Meat eating and nutritional quality of lambs sired by high and low muscle density rams

Eleri Thomas*, Janet Roden, William Haresign, Ian R. Richardson, NR Lambe, N Clelland, G.E. Gardner, Nigel D. Scollan

*Corresponding author for this work

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Abstract

Intramuscular fat content affects eating and nutritional quality of lamb meat. Muscle density measured by Computer Tomography (CT) is an in-vivo proxy measure of intramuscular fat (IMF) content that affects eating and nutritional quality of lamb meat. Lambs sired by High muscle density (HMD) or Low muscle density (LMD) rams, selected for slaughter on commercial criteria were measured for meat quality and nutritional traits. A REML model was used to compare lamb traits. Additionally, regression analysis of sire estimated breeding value (EBV) for muscle density was performed for each meat quality trait. Muscle density EBV had a negative regression with intramuscular fat content (P < 0.001). For each unit increase in muscle density EBV, there was a significant decrease in loin (-1.69 mg per 100 g fresh weight) and topside intramuscular fat (-0.03 mg per 100 g fresh weight). Muscle density EBV had a negative regression with grouped saturated and monounsaturated fatty acids concentration (and monounsaturated proportion P < 0.001). Muscle density EBV had a negative regression with loin sensory traits tenderness, juiciness and overall liking and many novel tenderness sensory traits measured (P < 0.05). Selecting for LMD EBV increased intramuscular fat content and favourable meat eating quality traits. In contrast, sire muscle density EBV had a positive regression with loin Polyunsaturated:Saturated fat ratio and grouped polyunsaturated proportion traits (including total polyunsaturated proportion, total omega-6 (n-6), total omega-3 (n-3) fatty acids (P<0.001). This is explained by the fact that as sire muscle density EBV increases, polyunsaturated fatty acid proportion increases and the proportion of saturated and monounsaturated fatty acid content decreases. Muscle density EBV had a positive regression with shear force and the novel toughness sensory traits (P < 0.05). Selection for high muscle density EBV’s increased shear force and toughness traits, which is unfavourable for the consumer. LMD sired meat had higher meat colour traits chroma/saturation (+0.64, SD 2.30, P = 0.012) redness (+0.52, SD 1.91, P = 0.012) and yellowness (+0.31, SD 1.49, P = 0.08) compared to HMD sired meat. Selection for LMD could be used within a breeding programme to increase intramuscular fat content and enhance both meat colour and improve eating quality parameters.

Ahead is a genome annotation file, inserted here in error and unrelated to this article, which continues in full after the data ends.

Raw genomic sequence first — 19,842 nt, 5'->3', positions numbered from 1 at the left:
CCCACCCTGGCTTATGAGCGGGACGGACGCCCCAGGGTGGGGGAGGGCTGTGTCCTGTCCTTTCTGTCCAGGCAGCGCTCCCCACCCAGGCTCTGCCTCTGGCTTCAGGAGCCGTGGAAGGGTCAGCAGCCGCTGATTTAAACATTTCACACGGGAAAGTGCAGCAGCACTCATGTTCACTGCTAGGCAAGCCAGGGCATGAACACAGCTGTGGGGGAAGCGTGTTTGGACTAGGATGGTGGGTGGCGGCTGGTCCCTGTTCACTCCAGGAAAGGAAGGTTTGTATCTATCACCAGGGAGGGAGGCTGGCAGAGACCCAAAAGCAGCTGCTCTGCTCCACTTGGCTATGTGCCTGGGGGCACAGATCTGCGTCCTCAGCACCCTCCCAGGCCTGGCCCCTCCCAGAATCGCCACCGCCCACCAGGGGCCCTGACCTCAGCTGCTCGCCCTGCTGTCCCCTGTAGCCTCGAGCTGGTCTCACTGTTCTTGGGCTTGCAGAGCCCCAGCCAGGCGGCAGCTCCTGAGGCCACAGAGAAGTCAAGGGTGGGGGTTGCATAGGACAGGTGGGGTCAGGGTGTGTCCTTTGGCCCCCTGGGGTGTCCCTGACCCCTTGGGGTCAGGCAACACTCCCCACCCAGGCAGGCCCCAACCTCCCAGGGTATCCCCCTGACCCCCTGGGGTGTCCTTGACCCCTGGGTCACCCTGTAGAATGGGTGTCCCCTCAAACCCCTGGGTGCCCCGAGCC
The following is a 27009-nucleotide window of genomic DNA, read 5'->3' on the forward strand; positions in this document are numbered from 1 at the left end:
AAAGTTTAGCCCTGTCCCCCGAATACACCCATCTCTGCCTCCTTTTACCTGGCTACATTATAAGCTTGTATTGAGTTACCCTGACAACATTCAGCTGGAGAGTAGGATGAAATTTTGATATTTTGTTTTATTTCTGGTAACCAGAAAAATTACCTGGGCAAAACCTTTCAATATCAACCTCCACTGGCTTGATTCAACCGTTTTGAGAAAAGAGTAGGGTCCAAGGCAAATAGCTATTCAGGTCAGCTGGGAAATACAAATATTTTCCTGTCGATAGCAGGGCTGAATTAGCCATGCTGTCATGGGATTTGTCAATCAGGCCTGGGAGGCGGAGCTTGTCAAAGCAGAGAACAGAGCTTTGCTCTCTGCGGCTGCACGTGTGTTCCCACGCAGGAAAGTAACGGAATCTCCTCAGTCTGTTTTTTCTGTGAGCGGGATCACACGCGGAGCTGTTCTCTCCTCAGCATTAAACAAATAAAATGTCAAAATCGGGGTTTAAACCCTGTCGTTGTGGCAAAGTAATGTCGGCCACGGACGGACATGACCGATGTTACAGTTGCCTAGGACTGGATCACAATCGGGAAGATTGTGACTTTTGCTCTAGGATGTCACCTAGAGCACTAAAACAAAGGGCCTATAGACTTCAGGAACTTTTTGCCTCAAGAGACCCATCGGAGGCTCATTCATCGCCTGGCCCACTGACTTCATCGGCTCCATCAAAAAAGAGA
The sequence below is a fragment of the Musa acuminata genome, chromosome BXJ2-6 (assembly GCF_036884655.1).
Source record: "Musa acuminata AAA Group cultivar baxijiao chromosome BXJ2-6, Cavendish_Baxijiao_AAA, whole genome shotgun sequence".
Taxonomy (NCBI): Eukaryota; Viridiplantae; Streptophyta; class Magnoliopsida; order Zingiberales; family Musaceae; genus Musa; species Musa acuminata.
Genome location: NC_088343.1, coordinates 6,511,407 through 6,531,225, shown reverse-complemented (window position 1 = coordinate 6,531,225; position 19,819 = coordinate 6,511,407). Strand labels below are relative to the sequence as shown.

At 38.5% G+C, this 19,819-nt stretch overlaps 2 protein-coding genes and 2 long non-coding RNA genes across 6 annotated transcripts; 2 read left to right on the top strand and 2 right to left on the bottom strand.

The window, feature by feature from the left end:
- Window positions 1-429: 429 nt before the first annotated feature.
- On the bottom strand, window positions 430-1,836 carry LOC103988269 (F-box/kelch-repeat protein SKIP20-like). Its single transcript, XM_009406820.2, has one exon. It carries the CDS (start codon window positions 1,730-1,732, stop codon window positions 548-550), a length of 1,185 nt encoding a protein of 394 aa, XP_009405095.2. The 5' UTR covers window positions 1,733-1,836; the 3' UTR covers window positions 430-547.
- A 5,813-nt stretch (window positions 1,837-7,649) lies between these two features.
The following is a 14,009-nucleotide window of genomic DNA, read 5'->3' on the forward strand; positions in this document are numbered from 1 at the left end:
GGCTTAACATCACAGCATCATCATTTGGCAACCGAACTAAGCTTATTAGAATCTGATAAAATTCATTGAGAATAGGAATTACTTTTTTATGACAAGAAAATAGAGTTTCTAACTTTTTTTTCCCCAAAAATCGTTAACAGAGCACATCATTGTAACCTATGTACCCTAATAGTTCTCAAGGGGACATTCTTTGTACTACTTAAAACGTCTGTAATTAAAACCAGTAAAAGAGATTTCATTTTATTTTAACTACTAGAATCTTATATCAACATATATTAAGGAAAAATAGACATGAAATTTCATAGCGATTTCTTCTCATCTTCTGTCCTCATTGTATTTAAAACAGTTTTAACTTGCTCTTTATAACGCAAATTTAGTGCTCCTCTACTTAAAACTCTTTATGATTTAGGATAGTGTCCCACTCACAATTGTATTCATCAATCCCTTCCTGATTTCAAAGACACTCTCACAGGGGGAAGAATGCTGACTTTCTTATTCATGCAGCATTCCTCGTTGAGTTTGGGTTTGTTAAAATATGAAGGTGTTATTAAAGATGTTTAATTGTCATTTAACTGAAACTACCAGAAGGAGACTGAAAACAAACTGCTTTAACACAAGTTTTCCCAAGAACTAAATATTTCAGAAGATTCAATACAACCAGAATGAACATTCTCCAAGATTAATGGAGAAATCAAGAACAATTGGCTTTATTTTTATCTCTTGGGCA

Original languageEnglish
Article number100136
JournalAnimal
Early online date23 Dec 2020
DOIs
Publication statusFirst published - 23 Dec 2020

Keywords

  • sensory; trained taste panel; intramuscular fat; fatty acid composition; computer tomography

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